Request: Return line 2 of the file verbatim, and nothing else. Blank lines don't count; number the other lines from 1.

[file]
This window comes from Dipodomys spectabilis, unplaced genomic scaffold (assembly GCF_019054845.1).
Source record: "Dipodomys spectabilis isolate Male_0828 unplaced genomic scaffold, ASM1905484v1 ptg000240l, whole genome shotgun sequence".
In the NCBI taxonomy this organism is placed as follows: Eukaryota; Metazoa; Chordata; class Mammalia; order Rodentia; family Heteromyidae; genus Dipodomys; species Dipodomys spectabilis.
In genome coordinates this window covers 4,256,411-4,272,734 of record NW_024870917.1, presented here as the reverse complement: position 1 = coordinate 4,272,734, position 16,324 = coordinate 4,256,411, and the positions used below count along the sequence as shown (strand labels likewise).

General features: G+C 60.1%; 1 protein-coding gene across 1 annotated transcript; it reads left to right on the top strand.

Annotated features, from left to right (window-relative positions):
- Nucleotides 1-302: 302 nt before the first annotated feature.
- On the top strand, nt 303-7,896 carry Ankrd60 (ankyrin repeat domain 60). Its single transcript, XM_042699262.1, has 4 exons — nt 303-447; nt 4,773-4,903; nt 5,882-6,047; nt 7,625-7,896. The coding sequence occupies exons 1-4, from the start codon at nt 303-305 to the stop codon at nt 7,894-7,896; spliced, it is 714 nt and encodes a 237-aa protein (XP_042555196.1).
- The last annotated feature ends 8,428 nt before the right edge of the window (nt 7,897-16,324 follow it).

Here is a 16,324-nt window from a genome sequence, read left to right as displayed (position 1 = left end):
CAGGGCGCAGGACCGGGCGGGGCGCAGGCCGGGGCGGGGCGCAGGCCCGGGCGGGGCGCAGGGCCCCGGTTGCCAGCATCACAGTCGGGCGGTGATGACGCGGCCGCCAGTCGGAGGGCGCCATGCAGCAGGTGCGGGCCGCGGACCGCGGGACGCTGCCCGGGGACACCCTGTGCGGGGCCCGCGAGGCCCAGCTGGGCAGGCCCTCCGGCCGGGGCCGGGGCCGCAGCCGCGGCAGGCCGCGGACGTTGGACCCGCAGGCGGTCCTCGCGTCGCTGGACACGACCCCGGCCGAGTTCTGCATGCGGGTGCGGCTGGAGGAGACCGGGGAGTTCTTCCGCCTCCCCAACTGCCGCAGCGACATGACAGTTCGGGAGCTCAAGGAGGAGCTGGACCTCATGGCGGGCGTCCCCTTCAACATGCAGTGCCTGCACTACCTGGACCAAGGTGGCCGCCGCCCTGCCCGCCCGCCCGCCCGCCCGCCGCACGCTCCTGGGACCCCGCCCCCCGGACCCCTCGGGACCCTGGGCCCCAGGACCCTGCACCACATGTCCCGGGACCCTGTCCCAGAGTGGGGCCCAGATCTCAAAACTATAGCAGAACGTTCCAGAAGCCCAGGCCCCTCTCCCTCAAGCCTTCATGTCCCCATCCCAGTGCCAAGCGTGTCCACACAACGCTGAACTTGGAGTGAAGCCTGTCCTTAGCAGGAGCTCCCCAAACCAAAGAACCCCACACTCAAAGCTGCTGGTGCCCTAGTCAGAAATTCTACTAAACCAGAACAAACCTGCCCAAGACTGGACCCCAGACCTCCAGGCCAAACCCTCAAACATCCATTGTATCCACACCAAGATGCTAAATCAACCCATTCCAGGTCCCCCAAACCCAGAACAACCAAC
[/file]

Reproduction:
Source record: "Dipodomys spectabilis isolate Male_0828 unplaced genomic scaffold, ASM1905484v1 ptg000240l, whole genome shotgun sequence".